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|Headquarters||Portola Valley, California|
|Key people||Gordon Kruberg, CEO
Don Anderson, EVP Engineering Services
Steve Sakoman, Head of Software
|Products||Complete computer systems, Gumstix Overo and verdex pro computer-on-modules, and a series of I/O expansion boards with accessories|
Gumstix is a company founded in 2003 by Gordon Kruberg that produces small single-board computers. The name Gumstix refers to the first such computer being approximately the size of a stick of gum. While the design of the main computer boards has always been proprietary, designs for expansion boards are published under a Creative Commons Share-alike license. The software stack is Linux based, built using the OpenEmbedded framework.
Gumstix currently has two product lines: the Texas Instruments OMAP-based Overo series and the Marvell XScale-based Verdex Pro series. The tiny Gumstix Overo COMs are 17 mm x 58 mm x 4.2 mm (0.67 in. x 2.28 in. x 0.16 in.) while the slightly larger Verdex Pro series COMs, about the size of a stick of chewing gum, measure 80 mm x 20 mm x 5.3 mm (3.15 in. x 0.79 in. x 0.21 in.). Gumstix products offer a wide range of functions including OMAP, PXA, microSD, Bluetooth and 802.11g wireless interfaces, synchronous and asynchronous serial, USB, 10/100 Ethernet, RS-232 and more in a very small form factor. The company provides Linux for the OpenEmbedded build environment.
Gumstix products have been used in various commercial, educational and hobbyist projects such as power management metering devices, medical devices, security and personnel management products, wireless and hand-held products, unmanned aerial vehicles (UAV) and robotics.
Gumstix products have no printed documentation but are supported instead through several different forms of online documentation, such as articles, FAQ lists, a user-maintained wiki and a mailing list archive.
Gumstix motherboards are single-board computers available in two different configurations. The brand names for these are Overo Earth and Verdex Pro. The Overo Earth uses a TI OMAP 3503 processor running at 600 MHz and has 256 MB of SDRAM, the Verdex Pro uses a Marvell XScale PXA270 processor running at 400 or 600 MHz with up to 128 MB of SDRAM. Both boards run Linux 2.6 with BusyBox, and use the OpenEmbedded build environment to provide a full-blown Linux environment and a large range of Linux applications.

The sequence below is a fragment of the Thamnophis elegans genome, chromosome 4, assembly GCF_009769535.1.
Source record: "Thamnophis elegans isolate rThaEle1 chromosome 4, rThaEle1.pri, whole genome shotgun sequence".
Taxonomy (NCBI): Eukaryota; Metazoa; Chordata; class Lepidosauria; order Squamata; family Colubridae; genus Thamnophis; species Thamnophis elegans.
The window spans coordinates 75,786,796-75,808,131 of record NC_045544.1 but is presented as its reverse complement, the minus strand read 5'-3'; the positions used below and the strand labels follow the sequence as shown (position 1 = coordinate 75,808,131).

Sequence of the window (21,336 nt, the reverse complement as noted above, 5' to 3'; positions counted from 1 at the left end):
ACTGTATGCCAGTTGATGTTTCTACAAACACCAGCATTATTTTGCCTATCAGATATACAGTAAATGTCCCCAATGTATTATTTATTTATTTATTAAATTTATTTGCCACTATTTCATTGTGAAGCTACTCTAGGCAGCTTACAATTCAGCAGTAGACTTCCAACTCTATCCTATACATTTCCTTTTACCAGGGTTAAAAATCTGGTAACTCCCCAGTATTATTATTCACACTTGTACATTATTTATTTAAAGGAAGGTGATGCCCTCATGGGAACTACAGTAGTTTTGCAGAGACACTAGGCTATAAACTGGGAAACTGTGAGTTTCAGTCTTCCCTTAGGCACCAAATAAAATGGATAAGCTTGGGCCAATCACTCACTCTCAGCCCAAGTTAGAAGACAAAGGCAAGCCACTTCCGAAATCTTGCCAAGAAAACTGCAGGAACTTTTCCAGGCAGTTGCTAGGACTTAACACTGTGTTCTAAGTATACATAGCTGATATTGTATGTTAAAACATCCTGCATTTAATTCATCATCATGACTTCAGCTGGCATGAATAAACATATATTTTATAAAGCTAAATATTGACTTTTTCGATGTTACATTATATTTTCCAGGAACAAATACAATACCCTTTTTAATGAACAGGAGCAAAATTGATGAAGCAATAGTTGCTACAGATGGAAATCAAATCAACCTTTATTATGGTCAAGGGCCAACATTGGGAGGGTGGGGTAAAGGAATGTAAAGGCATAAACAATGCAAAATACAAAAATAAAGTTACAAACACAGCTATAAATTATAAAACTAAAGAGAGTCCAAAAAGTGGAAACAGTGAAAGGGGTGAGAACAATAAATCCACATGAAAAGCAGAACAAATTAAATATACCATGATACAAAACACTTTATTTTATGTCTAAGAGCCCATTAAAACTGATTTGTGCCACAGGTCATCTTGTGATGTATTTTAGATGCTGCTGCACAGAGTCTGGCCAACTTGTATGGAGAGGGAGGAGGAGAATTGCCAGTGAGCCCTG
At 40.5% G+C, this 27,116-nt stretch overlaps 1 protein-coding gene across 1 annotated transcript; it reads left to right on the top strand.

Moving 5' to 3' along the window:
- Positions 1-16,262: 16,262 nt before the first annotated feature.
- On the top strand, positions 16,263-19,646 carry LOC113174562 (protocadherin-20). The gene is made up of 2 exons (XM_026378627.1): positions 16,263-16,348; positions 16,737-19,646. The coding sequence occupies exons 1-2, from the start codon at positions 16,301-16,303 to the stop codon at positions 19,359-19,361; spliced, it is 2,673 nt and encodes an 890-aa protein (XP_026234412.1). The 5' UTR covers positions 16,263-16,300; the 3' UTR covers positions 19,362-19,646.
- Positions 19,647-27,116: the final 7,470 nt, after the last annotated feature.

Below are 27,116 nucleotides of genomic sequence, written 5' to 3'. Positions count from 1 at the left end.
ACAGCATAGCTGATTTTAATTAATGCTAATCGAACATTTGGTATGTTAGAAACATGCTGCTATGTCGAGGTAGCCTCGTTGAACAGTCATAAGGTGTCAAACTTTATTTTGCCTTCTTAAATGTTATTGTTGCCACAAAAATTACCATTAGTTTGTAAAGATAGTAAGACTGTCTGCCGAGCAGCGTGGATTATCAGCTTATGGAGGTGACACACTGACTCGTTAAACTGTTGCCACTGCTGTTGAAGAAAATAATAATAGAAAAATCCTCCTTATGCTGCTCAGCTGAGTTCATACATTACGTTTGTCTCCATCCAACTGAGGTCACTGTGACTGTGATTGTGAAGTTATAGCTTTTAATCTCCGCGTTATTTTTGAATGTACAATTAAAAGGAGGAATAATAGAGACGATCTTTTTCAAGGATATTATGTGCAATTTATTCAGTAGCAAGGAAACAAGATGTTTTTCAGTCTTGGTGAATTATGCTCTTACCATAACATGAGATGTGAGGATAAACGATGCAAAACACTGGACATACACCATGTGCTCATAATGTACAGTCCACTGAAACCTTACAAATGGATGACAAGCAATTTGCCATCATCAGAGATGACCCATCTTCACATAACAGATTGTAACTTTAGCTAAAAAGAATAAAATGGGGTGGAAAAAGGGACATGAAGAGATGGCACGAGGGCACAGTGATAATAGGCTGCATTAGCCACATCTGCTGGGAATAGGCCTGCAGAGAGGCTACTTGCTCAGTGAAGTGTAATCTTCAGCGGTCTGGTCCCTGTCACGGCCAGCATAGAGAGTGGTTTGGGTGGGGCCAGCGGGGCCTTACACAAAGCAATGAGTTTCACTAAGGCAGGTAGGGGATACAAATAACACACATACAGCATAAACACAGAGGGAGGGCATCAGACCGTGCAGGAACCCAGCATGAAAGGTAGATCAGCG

Additional features can be added to all motherboards with expansion cards connected via one or both on-board buses. The motherboards draw less than 250 mA @4V at 400 MHz without Bluetooth and less than 50 mA while idling.
Overo Earth 
The Overo Earth was released in July 2008. It provides improvements over previous designs, including upgraded memory (it has 256 MB of flash and 256 MB of SDRAM), a new processor (a 600 MHz TI OMAP 3503 processor), and a new connector system employing two connectors to the daughtercard, improving board stack reliability.
Overo Air 
The Overo Air was released in April 2009. It adds wireless networking and Bluetooth capabilities to the Overo Earth module.
Overo Water 
The Overo Water was released in early July, 2008. It provides improvements over previous designs, including upgraded memory (it has 256 MB of flash and 256 MB of SDRAM), a newer processor than that of its counterpart, the Overo Earth, the Texas Instruments OMAP 3530 720 MHz processor.
Overo Fire 
The Overo Fire was released in April 2009. It adds wireless networking and Bluetooth capabilities to the Overo Water module.
Verdex Pro 
The Verdex Pro motherboards have up to 128 MB RAM, on-board StrataFlash up to 32 MB, an onboard 60-pin Hirose I/O header, an 80-pin Molex connector for connecting additional expansion cards. The boards can be ordered with Infineon Bluetooth as an option.
Verdex Pro motherboards may be ordered in volume with processor speeds of 300, 400, 500 and 600 MHz with any combination of RAM, flash, and expansion board connectors.